Optionally, in the fifth operation 30 (Difference With Offset), the image or array can be differenced by a procedure whereby the minuend pixel or array element and the subtrahend pixel or array element are individually referenced from the same source and differenced. The result may be placed in a newly created image or array or result may replace the minuend or subtrahend, whichever one will not be referenced again, to difference the array "in place." This method may provide an advantage in speed or memory requirements in certain processing architectures.

In the sixth operation 34 (Filter And Check Limit), a two dimensional convolution kernel is selected which enhances only the complimentary pairs with the same offset as that between the images which are subtracted. Residuals with the knurling period and other noise will be suppressed. To increase execution speed with less electronic memory requirements (with some loss of sensitivity), a Density Projection 36 operation may be added to the algorithm illustrated in FIG. 2, either before (FIG. 11) as shown in FIG. 12 or after (FIG. 15) the Difference With Offset operation 30. The Density Projection operation reduces the image to a one dimensional array (FIG. 13) by vertical projection (summing along the pixel columns or by horizontal projection (summing along pixel rows where the remapped image is essentially vertical), performing Density Projection above the Difference With Offset operation, which achieves maximum speed with a potentially greater cost in sensitivity. This step is not fundamentally necessary but it does drastically reduce the number of computations required for the next step at the cost of sensitivity to defects. The decision to include this reduction must be made considering the conflicting requirements of speed and sensitivity. Given sufficient computational capability for the allotted inspection time, this step could be omitted entirely.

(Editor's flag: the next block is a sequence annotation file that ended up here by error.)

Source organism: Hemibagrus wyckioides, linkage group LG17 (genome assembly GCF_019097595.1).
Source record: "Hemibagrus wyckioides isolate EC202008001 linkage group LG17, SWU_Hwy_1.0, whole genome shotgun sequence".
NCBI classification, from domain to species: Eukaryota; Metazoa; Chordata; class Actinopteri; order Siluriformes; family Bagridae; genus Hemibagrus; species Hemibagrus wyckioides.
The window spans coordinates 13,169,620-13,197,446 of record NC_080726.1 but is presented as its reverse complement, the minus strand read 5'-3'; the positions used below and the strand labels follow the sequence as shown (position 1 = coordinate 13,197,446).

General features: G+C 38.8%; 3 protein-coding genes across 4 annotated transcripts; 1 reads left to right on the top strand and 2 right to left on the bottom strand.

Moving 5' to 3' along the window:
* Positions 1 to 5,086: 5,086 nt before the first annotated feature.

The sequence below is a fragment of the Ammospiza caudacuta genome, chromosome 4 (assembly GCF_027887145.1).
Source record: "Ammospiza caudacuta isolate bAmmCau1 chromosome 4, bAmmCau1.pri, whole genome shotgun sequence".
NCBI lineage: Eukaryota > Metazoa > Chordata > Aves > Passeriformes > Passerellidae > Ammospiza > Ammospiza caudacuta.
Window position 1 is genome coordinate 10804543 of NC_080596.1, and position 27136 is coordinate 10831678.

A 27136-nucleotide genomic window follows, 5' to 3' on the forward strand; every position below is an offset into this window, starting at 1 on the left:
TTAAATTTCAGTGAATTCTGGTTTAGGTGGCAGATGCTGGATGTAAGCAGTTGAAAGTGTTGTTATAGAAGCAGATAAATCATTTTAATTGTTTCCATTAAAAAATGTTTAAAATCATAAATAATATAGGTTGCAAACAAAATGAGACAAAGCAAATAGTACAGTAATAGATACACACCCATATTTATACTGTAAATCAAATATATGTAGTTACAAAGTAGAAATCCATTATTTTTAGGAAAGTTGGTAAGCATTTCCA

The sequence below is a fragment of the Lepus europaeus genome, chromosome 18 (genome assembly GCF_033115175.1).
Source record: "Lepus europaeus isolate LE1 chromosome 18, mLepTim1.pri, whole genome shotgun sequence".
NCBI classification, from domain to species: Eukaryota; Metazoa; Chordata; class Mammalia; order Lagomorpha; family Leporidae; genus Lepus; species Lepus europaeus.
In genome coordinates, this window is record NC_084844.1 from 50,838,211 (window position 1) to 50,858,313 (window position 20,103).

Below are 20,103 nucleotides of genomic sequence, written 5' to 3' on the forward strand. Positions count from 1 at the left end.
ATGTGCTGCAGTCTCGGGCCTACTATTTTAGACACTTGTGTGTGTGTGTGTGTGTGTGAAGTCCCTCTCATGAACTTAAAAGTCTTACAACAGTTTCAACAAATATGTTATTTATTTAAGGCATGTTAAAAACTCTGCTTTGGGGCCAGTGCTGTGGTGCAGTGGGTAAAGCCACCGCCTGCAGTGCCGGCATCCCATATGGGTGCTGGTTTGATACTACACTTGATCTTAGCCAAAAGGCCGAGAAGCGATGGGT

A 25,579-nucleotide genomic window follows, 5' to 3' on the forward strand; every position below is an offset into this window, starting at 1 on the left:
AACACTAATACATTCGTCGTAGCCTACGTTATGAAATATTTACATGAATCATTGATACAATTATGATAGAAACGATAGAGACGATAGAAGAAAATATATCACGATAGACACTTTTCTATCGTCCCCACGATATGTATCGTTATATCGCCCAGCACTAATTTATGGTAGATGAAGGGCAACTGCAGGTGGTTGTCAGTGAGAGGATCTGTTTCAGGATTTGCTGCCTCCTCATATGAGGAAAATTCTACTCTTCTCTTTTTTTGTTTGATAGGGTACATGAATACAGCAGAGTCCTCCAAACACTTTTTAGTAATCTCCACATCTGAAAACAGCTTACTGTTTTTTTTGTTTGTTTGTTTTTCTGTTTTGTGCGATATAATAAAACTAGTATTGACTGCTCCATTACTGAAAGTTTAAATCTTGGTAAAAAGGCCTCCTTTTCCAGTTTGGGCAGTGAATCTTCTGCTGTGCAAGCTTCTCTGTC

Density Projection 34 serves to enhance the signals (FIG. 12) caused by the defects and suppress other signals such as noise and residual artifacts from the subtraction process. The ratio relating the knurling pitch and the pixel pitch may be irrational. This condition may not permit alignment between the knurling of the two images (the remapped image and the offset remapped images) such that the two completely cancel in the difference image. Also, there might exist inconsistencies in the knurling pattern which give rise to residual structure in the difference image. In both these cases, however, the residuals have a period equal to the pixel pitch whereas the signal, due to defects, has a period equal to image offset. The filtered image will appear as a topographical 3-D presentation and the height of the defect (Intensity) will be subject to a selected threshold. If the data has been reduced to a one dimensional array as in operation 5, then a one dimensional convolution kernel will suffice. If the data has not been reduced, then a two dimensional kernel will be necessary.